Among the early Florentine oil painters none comprehended the resources of the new art better than Baccio della Porta, afterwards, when he became a Dominican monk, called Fra Bartolommeo. He was born in 1475, and having, in the last years of the century, become a zealous follower of Savonarola, he was so deeply affected by that reformer's fate that he quitted the world for the cloister in 1500. Among those united with him by a religious aim in art, and by attachment to the preacher, was Lorenzo di Credi, whose predilection for oil painting has been already noticed, and who, from his ripe age and experience, was well qualified to instruct Bartolommeo in the mysteries of the new art. Another circumstance may also have had its influence: the younger artist was commissioned to paint a fresco of the Last Juclgment in the chapel of the cemetery in S. Maria Nuova. While employed on that work Bartolommeo must have had daily opportunities of making his observations on the chapel of the hospital, which, as we have seen, exhibited specimens of Flemish oil paintings. On these examples his practice in the new art, considered without reference to his general taste, appears to have been formed. On his change of life, Fra Bartolommeo, stricken in spirit, for a time abandoned the pencil : the fresco above mentioned was left half finished, and was completed by his fellow-student and follower, Mariotto Albertinelli. The remains of this fresco have been removed from the chapel of the cemetery to a neighbouring cortile.
Fra Bartolommeo, or, as he is commonly called Ivy way of distinction, the Frate, may, on the whole, be considered the best colourist of the Florentine school. His adherence to the Flemish method of oil painting is apparent in the thinness of his flesh tints, as compared with the works of Lorenzo di Credi, Leonardo da Vinci, and the later pictures of Raphael. In this peculiarity, indeed, he sometimes, like Perugino, went beyond the inventors of the art, and perhaps there are no Flemish masters so thin in the lights (especially when we consider the dimensions of his works) as Fra Bartolommeo. The softness of his gradations is to be traced to Leonardo, but in emulating the force and roundness of that painter, he at one time fell into the defect of blackness ; and as, according to Vasari, he used lampblack, the evil has, in the cases alluded to, since increased. His best pictures are quite free from this opacity in the darks, and, with equal force, have a luminous transparency and depth in the lower tones ; exhibiting, in large dimensions, the vivid clearness of the Flemish manner combined with greater softness and far nobler forms.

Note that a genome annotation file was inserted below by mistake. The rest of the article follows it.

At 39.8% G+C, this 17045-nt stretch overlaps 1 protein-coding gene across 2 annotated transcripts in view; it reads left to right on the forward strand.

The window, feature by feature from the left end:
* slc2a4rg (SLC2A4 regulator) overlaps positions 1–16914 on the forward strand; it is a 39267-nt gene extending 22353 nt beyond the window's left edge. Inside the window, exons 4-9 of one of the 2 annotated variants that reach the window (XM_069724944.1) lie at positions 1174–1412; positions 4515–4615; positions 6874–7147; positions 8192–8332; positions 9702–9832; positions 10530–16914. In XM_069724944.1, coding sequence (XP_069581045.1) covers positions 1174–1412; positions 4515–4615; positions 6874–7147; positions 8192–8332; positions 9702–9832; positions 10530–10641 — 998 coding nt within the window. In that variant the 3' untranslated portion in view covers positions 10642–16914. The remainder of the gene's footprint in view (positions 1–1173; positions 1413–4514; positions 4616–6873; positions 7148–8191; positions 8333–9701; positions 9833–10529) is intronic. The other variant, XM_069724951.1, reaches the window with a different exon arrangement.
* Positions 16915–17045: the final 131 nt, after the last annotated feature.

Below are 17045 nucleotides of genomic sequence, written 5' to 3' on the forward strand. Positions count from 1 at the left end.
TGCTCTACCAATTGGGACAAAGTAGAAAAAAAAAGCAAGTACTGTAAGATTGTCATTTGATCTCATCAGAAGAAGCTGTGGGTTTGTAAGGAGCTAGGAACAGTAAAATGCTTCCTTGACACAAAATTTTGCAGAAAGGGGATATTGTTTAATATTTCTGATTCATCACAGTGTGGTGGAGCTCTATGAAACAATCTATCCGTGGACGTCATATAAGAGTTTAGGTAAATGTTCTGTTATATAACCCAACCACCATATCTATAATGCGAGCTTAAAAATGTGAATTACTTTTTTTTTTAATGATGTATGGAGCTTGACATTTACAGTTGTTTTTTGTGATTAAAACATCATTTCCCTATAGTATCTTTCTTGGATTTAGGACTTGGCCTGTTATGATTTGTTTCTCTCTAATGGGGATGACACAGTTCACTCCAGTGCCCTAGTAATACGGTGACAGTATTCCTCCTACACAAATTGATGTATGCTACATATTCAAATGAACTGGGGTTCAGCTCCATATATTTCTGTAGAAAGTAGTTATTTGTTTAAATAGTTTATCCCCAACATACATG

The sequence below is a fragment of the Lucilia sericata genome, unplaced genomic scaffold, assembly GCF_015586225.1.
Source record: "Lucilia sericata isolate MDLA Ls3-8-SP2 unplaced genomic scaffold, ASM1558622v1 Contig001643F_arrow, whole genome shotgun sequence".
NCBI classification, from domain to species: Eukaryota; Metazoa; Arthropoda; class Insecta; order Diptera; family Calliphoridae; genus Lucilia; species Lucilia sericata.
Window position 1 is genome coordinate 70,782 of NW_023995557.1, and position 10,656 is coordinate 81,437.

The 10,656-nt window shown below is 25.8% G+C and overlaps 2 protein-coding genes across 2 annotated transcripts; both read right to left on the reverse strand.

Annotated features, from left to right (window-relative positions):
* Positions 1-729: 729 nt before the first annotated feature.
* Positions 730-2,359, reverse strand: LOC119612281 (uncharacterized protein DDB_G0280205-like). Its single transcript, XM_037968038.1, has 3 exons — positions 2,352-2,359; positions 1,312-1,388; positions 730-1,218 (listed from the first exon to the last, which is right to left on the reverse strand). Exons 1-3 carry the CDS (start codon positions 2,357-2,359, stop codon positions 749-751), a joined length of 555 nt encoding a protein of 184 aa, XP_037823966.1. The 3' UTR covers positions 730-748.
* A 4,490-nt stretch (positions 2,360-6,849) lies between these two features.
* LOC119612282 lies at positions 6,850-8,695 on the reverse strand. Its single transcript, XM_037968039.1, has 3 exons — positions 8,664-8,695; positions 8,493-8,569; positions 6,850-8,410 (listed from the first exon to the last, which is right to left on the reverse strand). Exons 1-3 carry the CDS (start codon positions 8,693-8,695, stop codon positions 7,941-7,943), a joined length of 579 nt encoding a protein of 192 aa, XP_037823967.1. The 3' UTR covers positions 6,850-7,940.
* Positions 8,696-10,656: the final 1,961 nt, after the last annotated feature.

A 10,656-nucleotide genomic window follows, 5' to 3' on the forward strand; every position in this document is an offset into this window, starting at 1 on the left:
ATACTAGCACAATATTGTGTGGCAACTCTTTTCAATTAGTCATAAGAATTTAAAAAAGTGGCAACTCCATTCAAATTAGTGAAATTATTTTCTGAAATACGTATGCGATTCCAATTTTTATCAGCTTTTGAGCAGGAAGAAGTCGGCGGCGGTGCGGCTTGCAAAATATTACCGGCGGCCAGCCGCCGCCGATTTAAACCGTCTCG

Of the Madonnas painted by Fra Bartolommeo in his youth, and which are alluded to by Vasari, none can with certainty be pointed out. A smaller work, belonging to the same period, is a shrine which served to enclose a small statue of the Virgin, by Donatello. On the inner sides of the doors are represented the Nativity and the Presentation in the Temple; on the outer, in chiaroscuro, the Annunciation. These delicately executed oil paintings, but a few inches high, are now in the gallery of the Uffizj. In a miniature size even a painter accustomed to a thin execution unavoidably treats the flesh tints and lights with more body than in his larger works — as is observable in Raphael's " Vision of a Knight," as compared with larger specimens of the master corresponding with it in date. It is not, however, unlikely that, during Bartolommeo's intercourse with Lorenzo di Credi, his works may have partaken more of the solidity of that painter's manner. Still, in these minute works, the darks are more prominent than the flesh ; but uot the blue, which, in this case, may well be supposed to be ultramarine.